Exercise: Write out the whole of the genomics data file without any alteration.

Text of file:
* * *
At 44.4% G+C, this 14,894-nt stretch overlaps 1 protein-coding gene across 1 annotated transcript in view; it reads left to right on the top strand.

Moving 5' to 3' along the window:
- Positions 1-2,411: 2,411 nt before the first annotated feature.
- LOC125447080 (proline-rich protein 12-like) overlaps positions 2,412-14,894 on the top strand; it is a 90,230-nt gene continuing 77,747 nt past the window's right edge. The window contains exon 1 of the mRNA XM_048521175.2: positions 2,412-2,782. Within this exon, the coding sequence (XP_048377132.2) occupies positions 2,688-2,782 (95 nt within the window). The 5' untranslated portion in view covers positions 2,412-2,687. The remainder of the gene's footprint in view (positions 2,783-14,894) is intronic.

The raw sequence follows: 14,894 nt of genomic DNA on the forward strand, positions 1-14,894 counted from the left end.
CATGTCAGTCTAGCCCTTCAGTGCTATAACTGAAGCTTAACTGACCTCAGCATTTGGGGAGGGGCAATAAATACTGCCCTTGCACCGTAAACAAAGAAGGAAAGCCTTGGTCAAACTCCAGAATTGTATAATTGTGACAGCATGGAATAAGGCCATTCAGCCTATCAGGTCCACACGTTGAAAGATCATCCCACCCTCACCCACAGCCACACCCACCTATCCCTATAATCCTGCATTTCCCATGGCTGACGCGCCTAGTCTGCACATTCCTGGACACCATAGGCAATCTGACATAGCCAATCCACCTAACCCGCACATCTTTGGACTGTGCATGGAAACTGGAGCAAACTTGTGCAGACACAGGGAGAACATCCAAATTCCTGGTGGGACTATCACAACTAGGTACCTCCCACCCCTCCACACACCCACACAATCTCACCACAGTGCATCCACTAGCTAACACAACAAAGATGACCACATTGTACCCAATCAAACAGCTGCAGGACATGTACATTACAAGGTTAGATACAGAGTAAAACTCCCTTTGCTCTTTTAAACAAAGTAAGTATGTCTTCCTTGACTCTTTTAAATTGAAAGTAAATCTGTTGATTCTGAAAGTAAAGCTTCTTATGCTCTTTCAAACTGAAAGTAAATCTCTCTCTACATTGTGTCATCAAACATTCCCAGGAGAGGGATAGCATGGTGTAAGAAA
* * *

At 44.4% G+C, this 14,894-nt stretch overlaps 1 protein-coding gene across 1 annotated transcript in view; it reads left to right on the top strand.

Moving 5' to 3' along the window:
- Positions 1-2,411: 2,411 nt before the first annotated feature.
- LOC125447080 (proline-rich protein 12-like) overlaps positions 2,412-14,894 on the top strand; it is a 90,230-nt gene continuing 77,747 nt past the window's right edge. The window contains exon 1 of the mRNA XM_048521175.2: positions 2,412-2,782. Within this exon, the coding sequence (XP_048377132.2) occupies positions 2,688-2,782 (95 nt within the window). The 5' untranslated portion in view covers positions 2,412-2,687. The remainder of the gene's footprint in view (positions 2,783-14,894) is intronic.

The raw sequence follows: 14,894 nt of genomic DNA on the forward strand, positions 1-14,894 counted from the left end.
CATGTCAGTCTAGCCCTTCAGTGCTATAACTGAAGCTTAACTGACCTCAGCATTTGGGGAGGGGCAATAAATACTGCCCTTGCACCGTAAACAAAGAAGGAAAGCCTTGGTCAAACTCCAGAATTGTATAATTGTGACAGCATGGAATAAGGCCATTCAGCCTATCAGGTCCACACGTTGAAAGATCATCCCACCCTCACCCACAGCCACACCCACCTATCCCTATAATCCTGCATTTCCCATGGCTGACGCGCCTAGTCTGCACATTCCTGGACACCATAGGCAATCTGACATAGCCAATCCACCTAACCCGCACATCTTTGGACTGTGCATGGAAACTGGAGCAAACTTGTGCAGACACAGGGAGAACATCCAAATTCCTGGTGGGACTATCACAACTAGGTACCTCCCACCCCTCCACACACCCACACAATCTCACCACAGTGCATCCACTAGCTAACACAACAAAGATGACCACATTGTACCCAATCAAACAGCTGCAGGACATGTACATTACAAGGTTAGATACAGAGTAAAACTCCCTTTGCTCTTTTAAACAAAGTAAGTATGTCTTCCTTGACTCTTTTAAATTGAAAGTAAATCTGTTGATTCTGAAAGTAAAGCTTCTTATGCTCTTTCAAACTGAAAGTAAATCTCTCTCTACATTGTGTCATCAAACATTCCCAGGAGAGGGATAGCATGGTGTAAGAAA